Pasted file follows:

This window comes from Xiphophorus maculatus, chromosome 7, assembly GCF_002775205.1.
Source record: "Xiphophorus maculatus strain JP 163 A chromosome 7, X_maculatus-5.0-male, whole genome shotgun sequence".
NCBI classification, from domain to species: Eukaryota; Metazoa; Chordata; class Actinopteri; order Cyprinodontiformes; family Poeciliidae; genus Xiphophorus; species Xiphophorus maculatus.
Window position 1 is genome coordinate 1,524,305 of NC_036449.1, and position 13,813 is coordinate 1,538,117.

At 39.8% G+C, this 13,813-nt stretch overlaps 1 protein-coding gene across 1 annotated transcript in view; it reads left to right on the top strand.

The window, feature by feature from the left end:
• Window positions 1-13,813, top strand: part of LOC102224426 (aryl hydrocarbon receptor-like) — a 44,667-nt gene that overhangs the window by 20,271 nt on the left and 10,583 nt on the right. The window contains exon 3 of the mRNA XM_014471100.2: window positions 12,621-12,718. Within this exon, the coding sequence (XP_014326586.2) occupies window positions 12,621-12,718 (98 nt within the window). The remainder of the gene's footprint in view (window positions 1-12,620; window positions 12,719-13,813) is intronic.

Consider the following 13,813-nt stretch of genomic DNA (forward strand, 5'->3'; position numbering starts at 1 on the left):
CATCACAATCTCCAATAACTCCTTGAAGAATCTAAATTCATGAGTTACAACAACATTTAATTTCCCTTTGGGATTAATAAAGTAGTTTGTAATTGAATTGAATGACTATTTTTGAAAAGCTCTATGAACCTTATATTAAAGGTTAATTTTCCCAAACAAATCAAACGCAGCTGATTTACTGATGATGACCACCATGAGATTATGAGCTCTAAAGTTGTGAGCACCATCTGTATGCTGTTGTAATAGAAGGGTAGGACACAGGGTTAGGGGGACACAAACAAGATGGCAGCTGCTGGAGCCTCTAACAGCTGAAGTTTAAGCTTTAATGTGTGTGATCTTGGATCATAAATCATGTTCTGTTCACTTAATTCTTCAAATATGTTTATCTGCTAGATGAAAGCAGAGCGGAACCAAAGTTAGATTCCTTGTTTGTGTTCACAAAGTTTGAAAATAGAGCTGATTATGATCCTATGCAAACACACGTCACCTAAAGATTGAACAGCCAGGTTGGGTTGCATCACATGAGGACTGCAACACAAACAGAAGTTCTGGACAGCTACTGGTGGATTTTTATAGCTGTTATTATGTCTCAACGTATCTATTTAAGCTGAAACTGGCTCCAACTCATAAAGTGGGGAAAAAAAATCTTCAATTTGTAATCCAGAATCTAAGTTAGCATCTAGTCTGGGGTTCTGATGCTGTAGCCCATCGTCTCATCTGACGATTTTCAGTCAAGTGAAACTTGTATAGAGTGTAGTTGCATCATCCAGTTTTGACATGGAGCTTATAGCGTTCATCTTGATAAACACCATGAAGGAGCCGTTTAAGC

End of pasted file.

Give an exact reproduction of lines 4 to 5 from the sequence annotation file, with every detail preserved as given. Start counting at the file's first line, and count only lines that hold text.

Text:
Window position 1 is genome coordinate 1,524,305 of NC_036449.1, and position 13,813 is coordinate 1,538,117.

At 39.8% G+C, this 13,813-nt stretch overlaps 1 protein-coding gene across 1 annotated transcript in view; it reads left to right on the top strand.